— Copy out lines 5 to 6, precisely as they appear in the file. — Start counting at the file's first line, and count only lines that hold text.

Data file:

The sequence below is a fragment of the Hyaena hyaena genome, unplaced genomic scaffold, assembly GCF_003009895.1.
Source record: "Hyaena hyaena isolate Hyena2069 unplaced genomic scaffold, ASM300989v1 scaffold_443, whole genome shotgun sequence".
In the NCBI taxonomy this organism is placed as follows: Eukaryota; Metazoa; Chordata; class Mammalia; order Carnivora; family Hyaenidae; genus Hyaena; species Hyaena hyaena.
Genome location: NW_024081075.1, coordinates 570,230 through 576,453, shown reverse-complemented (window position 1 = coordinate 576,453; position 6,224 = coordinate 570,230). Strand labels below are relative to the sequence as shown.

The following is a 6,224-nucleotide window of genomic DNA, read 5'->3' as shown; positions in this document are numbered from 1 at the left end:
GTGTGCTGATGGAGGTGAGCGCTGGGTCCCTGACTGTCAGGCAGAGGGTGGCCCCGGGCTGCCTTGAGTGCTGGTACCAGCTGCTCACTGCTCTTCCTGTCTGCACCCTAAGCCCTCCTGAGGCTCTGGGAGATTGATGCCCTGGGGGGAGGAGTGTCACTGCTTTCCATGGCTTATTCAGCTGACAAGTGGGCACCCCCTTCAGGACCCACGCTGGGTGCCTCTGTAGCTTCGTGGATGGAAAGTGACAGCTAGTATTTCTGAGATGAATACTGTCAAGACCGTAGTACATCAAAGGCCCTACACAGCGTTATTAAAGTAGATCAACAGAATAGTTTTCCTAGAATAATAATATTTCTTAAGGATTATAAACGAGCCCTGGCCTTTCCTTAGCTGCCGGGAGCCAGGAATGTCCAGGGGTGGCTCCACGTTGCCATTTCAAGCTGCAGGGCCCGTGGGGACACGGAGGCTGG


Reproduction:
The following is a 6,224-nucleotide window of genomic DNA, read 5'->3' as shown; positions in this document are numbered from 1 at the left end:
GTGTGCTGATGGAGGTGAGCGCTGGGTCCCTGACTGTCAGGCAGAGGGTGGCCCCGGGCTGCCTTGAGTGCTGGTACCAGCTGCTCACTGCTCTTCCTGTCTGCACCCTAAGCCCTCCTGAGGCTCTGGGAGATTGATGCCCTGGGGGGAGGAGTGTCACTGCTTTCCATGGCTTATTCAGCTGACAAGTGGGCACCCCCTTCAGGACCCACGCTGGGTGCCTCTGTAGCTTCGTGGATGGAAAGTGACAGCTAGTATTTCTGAGATGAATACTGTCAAGACCGTAGTACATCAAAGGCCCTACACAGCGTTATTAAAGTAGATCAACAGAATAGTTTTCCTAGAATAATAATATTTCTTAAGGATTATAAACGAGCCCTGGCCTTTCCTTAGCTGCCGGGAGCCAGGAATGTCCAGGGGTGGCTCCACGTTGCCATTTCAAGCTGCAGGGCCCGTGGGGACACGGAGGCTGG